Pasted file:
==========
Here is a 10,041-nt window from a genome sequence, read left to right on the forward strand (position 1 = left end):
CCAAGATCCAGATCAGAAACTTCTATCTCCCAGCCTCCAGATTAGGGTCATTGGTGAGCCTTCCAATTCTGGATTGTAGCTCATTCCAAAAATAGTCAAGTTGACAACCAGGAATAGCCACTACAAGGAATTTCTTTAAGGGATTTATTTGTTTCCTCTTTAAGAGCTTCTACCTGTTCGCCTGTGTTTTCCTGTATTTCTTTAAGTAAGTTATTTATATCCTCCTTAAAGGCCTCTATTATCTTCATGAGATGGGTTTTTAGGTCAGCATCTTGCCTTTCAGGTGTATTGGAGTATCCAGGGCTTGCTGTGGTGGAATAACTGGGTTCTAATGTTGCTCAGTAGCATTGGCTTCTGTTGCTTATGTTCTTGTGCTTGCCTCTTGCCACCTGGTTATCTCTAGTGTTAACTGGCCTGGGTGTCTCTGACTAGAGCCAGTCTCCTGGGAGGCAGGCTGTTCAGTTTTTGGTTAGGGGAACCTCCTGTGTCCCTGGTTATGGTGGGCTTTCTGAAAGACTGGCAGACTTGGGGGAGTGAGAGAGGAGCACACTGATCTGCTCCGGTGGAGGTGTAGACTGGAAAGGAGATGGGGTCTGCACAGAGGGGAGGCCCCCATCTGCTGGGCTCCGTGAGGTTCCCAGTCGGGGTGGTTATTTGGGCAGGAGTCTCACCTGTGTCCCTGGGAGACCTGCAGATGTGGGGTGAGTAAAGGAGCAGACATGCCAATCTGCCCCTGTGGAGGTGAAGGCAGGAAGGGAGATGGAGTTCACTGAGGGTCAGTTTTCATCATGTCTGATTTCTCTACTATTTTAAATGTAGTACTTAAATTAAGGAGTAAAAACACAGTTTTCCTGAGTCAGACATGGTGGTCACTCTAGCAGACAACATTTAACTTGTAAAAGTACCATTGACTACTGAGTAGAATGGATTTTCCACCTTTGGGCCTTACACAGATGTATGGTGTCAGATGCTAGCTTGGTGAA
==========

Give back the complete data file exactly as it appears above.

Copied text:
Here is a 10,041-nt window from a genome sequence, read left to right on the forward strand (position 1 = left end):
CCAAGATCCAGATCAGAAACTTCTATCTCCCAGCCTCCAGATTAGGGTCATTGGTGAGCCTTCCAATTCTGGATTGTAGCTCATTCCAAAAATAGTCAAGTTGACAACCAGGAATAGCCACTACAAGGAATTTCTTTAAGGGATTTATTTGTTTCCTCTTTAAGAGCTTCTACCTGTTCGCCTGTGTTTTCCTGTATTTCTTTAAGTAAGTTATTTATATCCTCCTTAAAGGCCTCTATTATCTTCATGAGATGGGTTTTTAGGTCAGCATCTTGCCTTTCAGGTGTATTGGAGTATCCAGGGCTTGCTGTGGTGGAATAACTGGGTTCTAATGTTGCTCAGTAGCATTGGCTTCTGTTGCTTATGTTCTTGTGCTTGCCTCTTGCCACCTGGTTATCTCTAGTGTTAACTGGCCTGGGTGTCTCTGACTAGAGCCAGTCTCCTGGGAGGCAGGCTGTTCAGTTTTTGGTTAGGGGAACCTCCTGTGTCCCTGGTTATGGTGGGCTTTCTGAAAGACTGGCAGACTTGGGGGAGTGAGAGAGGAGCACACTGATCTGCTCCGGTGGAGGTGTAGACTGGAAAGGAGATGGGGTCTGCACAGAGGGGAGGCCCCCATCTGCTGGGCTCCGTGAGGTTCCCAGTCGGGGTGGTTATTTGGGCAGGAGTCTCACCTGTGTCCCTGGGAGACCTGCAGATGTGGGGTGAGTAAAGGAGCAGACATGCCAATCTGCCCCTGTGGAGGTGAAGGCAGGAAGGGAGATGGAGTTCACTGAGGGTCAGTTTTCATCATGTCTGATTTCTCTACTATTTTAAATGTAGTACTTAAATTAAGGAGTAAAAACACAGTTTTCCTGAGTCAGACATGGTGGTCACTCTAGCAGACAACATTTAACTTGTAAAAGTACCATTGACTACTGAGTAGAATGGATTTTCCACCTTTGGGCCTTACACAGATGTATGGTGTCAGATGCTAGCTTGGTGAA